Today I had a day-long conversation on Twitter about whether we should still be teaching fiction in the curriculum. This was in response to a recent article by Grant Wiggins entitled “Ban fiction from the curriculum.” In the article, Wiggins makes the argument that fiction is essentially a sissy genre read by women at the turn of the century (the last century, not this one). He also argues that most of the reading we do in our adult lives is non-fiction, and fiction reading is more of a hobby than a necessity.
I will agree that reading fiction for me was a hobby as a child. More like a necessity. I was always reading as a child. I devoured Dahl, Tolkien and L’Engle as well as The Dark is Rising Series, and The Chronicles of Narnia. As I got older it became Herman Hesse, Vonnegut, Joyce, Huxley, Toni Morrison, Castaneda and others. I’ve even read the Bible cover to cover (I highly recommend it. The whole world makes a lot more sense if you have.)
By the way, none of these were required readings for school, though I was lucky to have a few teachers who let us pick a book from a list to read.
|image courtesy of Celeste on Flickr|
However, these books helped fuel my imagination. They kept me company when I moved to a new school and had yet to make friends. They gave a voice to teenage angst and inspired me to write my own stories and poems. (Like my friend, Nick, I, too have published poems myself, though not online–yet.) In all, reading fiction helped me explore ideas, worlds and possibilities that would shape who I am today. My best teachers guided me through the process of unwrapping fiction and making connections between characters, across novels and across time periods. I learned what it may have been like to be a slave, I studied how C.S. Lewis’ religious life inspired his stories of Narnia. I sifted through beautiful imagery and marveled as a story unfolded, twisted, and was resolved through the power of skillful writing. It inspired me to write. Which I did nearly every day of my life for at least 5 years. (I have the journals to prove it.)
So what does this have to do with Wiggins?
I would agree that much of the fiction I was asked to read in school was poorly chosen (Sarah Plain and Tall is a horrendously boring book, as is The Long Winter), though to say that fiction is ‘girlie’ is a blanket statement that belittles some of the inspiring and talented authors listed above. There is nothing girlie about the dark thoughts of Damien or the death, betrayal and battles of Tolkien and Lewis.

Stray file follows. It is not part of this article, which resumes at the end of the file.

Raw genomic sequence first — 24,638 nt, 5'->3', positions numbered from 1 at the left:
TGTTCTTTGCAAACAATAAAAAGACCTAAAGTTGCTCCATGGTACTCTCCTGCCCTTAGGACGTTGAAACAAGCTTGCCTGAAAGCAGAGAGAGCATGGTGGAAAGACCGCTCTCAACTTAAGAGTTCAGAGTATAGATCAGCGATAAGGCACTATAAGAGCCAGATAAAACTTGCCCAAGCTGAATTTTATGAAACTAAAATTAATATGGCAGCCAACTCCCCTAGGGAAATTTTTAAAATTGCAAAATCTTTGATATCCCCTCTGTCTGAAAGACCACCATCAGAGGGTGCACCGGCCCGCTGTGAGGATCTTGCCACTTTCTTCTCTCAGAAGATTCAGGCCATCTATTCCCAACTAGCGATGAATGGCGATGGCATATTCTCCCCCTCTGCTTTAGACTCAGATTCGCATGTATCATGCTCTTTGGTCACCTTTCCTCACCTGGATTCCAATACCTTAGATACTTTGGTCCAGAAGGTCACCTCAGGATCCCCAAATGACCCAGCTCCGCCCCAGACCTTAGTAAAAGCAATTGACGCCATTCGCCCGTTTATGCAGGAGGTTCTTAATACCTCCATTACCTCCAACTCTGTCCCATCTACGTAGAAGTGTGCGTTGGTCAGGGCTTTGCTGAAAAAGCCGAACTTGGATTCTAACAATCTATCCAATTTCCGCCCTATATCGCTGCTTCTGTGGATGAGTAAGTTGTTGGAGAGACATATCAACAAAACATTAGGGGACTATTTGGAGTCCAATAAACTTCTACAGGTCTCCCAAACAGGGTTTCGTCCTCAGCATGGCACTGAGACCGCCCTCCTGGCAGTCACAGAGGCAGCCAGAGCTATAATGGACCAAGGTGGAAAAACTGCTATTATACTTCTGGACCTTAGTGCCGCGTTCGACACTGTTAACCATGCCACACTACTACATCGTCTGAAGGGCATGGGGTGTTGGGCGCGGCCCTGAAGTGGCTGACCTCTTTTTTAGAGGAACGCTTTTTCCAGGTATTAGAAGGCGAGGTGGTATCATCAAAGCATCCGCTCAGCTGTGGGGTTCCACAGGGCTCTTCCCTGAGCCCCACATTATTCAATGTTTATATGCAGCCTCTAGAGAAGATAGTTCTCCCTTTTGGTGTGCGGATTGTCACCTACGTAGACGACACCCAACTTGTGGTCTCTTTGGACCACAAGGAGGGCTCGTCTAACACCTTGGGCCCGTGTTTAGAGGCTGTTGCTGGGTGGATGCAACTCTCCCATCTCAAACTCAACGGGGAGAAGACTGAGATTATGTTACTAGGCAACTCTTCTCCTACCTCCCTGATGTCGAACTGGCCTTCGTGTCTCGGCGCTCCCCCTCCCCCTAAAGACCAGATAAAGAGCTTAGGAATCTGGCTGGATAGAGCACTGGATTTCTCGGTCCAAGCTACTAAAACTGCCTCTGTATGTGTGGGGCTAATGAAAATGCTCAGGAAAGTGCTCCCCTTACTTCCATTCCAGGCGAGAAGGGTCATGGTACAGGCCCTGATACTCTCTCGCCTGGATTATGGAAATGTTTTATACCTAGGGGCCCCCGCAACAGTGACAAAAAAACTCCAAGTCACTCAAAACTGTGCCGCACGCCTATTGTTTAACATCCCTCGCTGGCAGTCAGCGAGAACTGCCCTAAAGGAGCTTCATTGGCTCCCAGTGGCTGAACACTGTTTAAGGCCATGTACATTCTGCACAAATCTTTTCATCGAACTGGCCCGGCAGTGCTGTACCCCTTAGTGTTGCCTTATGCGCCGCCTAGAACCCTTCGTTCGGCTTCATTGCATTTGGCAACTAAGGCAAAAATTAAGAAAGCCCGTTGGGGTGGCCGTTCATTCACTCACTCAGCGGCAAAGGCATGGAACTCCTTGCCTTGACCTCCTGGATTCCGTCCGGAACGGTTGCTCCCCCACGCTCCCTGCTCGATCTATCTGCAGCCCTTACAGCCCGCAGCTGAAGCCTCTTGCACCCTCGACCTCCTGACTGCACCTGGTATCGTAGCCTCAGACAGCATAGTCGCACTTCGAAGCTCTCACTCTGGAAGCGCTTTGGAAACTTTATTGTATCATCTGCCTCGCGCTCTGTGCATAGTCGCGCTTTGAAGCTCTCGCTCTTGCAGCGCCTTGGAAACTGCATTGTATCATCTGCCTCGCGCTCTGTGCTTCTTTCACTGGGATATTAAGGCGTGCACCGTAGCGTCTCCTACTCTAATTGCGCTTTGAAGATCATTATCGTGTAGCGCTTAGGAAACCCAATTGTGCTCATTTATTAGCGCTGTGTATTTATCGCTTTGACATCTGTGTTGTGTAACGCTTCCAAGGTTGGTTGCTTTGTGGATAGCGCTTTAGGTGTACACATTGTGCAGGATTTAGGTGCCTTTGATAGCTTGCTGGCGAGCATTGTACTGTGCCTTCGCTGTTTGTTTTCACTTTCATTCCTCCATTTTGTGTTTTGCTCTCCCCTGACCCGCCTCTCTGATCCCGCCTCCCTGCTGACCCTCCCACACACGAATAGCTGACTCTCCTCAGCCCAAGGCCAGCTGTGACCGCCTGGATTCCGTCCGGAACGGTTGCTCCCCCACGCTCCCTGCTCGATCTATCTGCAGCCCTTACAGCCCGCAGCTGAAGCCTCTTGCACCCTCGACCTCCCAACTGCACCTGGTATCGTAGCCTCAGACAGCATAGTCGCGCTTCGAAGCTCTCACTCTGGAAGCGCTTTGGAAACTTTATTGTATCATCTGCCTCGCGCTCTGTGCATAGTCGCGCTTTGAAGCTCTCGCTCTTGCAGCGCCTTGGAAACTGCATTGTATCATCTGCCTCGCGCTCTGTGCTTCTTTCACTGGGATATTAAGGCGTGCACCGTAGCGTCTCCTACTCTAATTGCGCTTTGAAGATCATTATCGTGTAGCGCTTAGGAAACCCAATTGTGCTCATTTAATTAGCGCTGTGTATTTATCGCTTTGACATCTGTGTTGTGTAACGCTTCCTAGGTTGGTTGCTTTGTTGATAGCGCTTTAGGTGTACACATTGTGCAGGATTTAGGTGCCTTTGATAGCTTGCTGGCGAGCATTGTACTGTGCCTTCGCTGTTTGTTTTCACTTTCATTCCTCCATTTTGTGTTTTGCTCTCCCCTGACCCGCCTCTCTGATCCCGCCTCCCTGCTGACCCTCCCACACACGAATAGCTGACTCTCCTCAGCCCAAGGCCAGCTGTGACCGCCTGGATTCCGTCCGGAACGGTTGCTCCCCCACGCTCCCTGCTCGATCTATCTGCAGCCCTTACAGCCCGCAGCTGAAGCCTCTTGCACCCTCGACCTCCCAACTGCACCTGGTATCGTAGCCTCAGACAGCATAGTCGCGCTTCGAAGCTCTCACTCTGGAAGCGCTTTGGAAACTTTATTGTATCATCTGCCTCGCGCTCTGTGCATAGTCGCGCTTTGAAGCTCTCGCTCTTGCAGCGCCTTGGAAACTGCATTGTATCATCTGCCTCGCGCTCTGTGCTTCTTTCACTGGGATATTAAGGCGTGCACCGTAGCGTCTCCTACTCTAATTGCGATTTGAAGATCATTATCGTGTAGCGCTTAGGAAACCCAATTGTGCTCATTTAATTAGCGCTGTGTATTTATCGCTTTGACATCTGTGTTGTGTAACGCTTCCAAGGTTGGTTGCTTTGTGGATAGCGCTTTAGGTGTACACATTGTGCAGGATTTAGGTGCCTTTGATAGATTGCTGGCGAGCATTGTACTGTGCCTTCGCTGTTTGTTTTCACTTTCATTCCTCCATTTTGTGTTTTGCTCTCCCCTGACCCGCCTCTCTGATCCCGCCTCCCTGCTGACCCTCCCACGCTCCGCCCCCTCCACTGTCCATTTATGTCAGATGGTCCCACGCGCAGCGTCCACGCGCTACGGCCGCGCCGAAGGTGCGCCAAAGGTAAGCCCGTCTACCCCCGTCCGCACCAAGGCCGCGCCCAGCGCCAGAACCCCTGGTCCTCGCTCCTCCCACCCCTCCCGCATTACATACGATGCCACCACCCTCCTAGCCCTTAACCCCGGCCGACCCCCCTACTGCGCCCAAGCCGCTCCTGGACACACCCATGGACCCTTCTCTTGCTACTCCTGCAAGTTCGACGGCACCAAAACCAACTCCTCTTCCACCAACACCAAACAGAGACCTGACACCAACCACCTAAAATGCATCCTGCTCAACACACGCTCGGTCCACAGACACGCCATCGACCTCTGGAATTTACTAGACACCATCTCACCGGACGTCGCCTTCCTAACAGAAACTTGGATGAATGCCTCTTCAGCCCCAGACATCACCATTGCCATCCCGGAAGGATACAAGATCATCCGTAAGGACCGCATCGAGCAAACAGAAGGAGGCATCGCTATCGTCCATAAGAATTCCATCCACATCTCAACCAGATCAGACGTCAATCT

I would also agree that in my adult life I tend to read more non-fiction that applies to the work that I do. I now devour education books the way I used to devour Tolkien. Some, I must admit are hard to get through (Marzano’s The Art and Science of Teaching). I also have an RSS feeder full of blog posts, articles and resources that I sift through on a regular basis. That said, I find myself picking up books like Matilda or even the Narnia series to escape reality a little. I find that for every non-fiction book I read I am also reading a fiction book at the same time.
Recently, I began reading Salman Rushdie’s acclaimed Midnight’s Children as my fiction book (David Sedaris’ When You Are Engulfed in Flames is next on the list) to keep by my bedside. I have to admit, I had to re-teach myself how to read this kind of fiction. It contains visceral images, metaphors that appear and re-appear throughout the story like thread holding together a tapestry, and the writing has an irregular rhythm to it like waves crashing on the shore. Needless to say, it’s a beautiful piece of writing unlike anything I’ve read in the last 10 years or so.
Our brains work differently when we read non-fiction as opposed to fiction (this is my own observation, I can’t quote any research). It is imperative that we are able to read non-fiction for obvious reasons–it is practical and pertains to our daily lives/needs. However, when I read non-fiction, I may be touched by a story, but it doesn’t paint pictures in my head or weave intricate tales of daring and adventure (aside from a biographical/autobiographical story). It reaches a different part of my brain, and (dare I say) my heart. Sometimes we don’t know how we feel until we read how someone else has expressed or described a feeling we can understand and with which we can empathize.
All the mushy stuff aside, learning how to unravel a story through its metaphors, trying to decipher a character’s motive or grasping an author’s double entendre helps students work out real-life scenarios. Think about all of the messages our students are bombarded with every day on the TV, Internet, radio and magazines. These texts, scripts, etc… were not written by researchers or scientists, they were written by writers. People who write fiction.
This is not to say that there is not poorly-written fiction out there that could be designated as ‘trashy’ or ‘shallow’ or the like. There are also poorly-written history books, poorly-written whitepapers and trashy research written by poor scientists.
So rather than ban fiction, let’s re-think how we teach fiction and non-fiction.
- give students choices
- do away with the ‘standard’ books that everyone reads in ‘x’ grade
- require students to read one non-fiction book for every fiction book they read
- stop silo-ing texts into subject areas and teach reading across the curriculum
- if a kid really hates fiction, then let them read what they enjoy reading
Please stop by and read Nick’s take on the issue on his wonderful blog, The Nerdy Teacher.